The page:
Although the bonus disc of companion audio that rounds out the deluxe edition release of Led Zeppelin III is no less brief than the companion audio disc for the equivalent reissue of Led Zeppelin II, the extra material for III feels more substantial somehow, if only because the original album is richer than its predecessor. As with the reissues for Led Zeppelin and Led Zeppelin II, the remaster — handled by Jimmy Page himself — of Led Zeppelin III is sparkling and vibrant, bringing the album to life better than any previous release in the digital era. I own a copy of the 1994 CD release, and the 2014 remaster does the original album more justice, for sure. Since this music was recorded and produced on analog equipment originally, it’s possible that it will never sound quite “right” in its digital translation, but this new version certainly will sound more than good enough for most listeners.
As for the extra material, it’s a treat. Whereas Led Zeppelin II comes across as more of a “safe” record today due to its direct influence on classic rock, III found the band experimenting a lot more and incorporating some additional influences into its sound, and so the bonus disc is likewise more interesting. It’s more thrilling to hear the rough mixes than the alternate mixes, since it offers a glimpse of what the tracks sounded like much earlier in the process, and thankfully these are in abundance. In fact, two tracks — “Bathroom Sound (No Vocal)” and “Jennings Farm Blues (Rough Mix)” — are such early versions that they aren’t even labeled what they eventually became: “Out on the Tiles” and “Hats Off to (Roy) Harper.” The last track is the blues standard “Key to the Highway,” which is great and is a really cool way to close out this first round of deluxe edition reissues.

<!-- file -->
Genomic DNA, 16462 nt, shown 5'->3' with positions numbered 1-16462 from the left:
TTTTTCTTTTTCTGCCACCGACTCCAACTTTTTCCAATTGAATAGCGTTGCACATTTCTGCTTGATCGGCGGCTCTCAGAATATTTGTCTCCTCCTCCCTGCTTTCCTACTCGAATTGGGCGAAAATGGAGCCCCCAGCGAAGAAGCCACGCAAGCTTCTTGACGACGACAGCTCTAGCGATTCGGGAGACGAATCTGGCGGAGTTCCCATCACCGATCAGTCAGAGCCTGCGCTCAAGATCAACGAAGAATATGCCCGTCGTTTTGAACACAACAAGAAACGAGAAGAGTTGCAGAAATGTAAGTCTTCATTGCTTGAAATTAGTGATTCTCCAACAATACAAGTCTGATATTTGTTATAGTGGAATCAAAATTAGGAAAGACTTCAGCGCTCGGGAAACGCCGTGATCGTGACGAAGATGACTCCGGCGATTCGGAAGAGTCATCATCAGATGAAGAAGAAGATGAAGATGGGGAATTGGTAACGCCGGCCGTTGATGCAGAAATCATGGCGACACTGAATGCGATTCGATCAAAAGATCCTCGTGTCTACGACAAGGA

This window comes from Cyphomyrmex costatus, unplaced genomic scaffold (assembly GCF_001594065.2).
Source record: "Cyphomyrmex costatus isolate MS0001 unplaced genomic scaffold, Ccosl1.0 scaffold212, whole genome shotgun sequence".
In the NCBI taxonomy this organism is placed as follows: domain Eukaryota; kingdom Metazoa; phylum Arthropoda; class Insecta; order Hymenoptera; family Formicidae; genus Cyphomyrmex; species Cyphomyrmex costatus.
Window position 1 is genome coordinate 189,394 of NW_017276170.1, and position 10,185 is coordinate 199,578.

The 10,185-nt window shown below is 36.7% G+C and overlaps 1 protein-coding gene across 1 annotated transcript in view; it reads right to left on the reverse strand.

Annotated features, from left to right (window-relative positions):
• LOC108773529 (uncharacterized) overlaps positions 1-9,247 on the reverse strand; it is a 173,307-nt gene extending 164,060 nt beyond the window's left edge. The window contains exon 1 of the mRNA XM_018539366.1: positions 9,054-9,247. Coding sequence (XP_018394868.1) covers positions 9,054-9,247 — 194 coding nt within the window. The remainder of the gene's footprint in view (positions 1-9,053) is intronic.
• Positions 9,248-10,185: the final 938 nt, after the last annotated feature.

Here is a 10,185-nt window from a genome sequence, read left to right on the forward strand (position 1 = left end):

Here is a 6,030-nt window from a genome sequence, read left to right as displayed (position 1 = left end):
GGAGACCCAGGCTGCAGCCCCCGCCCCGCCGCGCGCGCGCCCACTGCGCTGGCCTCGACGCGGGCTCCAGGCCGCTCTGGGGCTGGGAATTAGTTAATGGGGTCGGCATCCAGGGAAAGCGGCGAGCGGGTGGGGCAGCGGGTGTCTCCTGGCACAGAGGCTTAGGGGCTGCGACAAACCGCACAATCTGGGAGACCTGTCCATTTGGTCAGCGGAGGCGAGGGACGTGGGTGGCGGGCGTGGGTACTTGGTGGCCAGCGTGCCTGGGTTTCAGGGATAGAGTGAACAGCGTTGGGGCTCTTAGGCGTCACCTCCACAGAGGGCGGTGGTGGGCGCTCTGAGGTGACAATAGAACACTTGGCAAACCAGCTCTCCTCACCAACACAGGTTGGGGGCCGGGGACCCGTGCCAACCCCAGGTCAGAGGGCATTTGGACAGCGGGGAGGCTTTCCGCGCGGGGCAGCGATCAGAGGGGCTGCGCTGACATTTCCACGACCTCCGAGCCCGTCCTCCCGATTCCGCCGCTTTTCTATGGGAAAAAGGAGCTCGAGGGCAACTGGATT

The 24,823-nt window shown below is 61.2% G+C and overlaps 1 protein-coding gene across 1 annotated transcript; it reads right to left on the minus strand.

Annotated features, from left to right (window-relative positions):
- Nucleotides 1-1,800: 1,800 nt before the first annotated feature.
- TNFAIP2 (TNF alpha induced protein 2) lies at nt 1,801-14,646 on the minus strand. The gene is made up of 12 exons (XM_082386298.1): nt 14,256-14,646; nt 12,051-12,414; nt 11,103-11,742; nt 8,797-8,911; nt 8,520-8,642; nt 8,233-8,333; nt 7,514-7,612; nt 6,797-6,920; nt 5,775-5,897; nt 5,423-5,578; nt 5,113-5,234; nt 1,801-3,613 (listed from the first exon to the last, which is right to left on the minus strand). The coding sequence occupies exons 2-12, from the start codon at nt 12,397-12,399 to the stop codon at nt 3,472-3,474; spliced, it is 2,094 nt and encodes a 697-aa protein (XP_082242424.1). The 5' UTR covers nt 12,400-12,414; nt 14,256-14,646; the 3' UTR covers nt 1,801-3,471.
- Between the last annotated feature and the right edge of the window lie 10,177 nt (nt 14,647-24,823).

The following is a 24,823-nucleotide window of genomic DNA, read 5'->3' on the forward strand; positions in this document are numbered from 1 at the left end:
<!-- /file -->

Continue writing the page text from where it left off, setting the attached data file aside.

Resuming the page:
While the deluxe edition of the debut is certainly the most substantial, this one probably offers the most that feels new, and is a must-listen for Zeppelin fans. The fidelity is great, and getting to hear such familiar songs in unfinished (but still completely listenable) stages is a treat.
[A super deluxe edition was also released, but it didn’t include any additional music. Rather, it combined the CD and vinyl releases of the deluxe edition, included a hi-res download code, and also offered a book with previously unreleased photos.]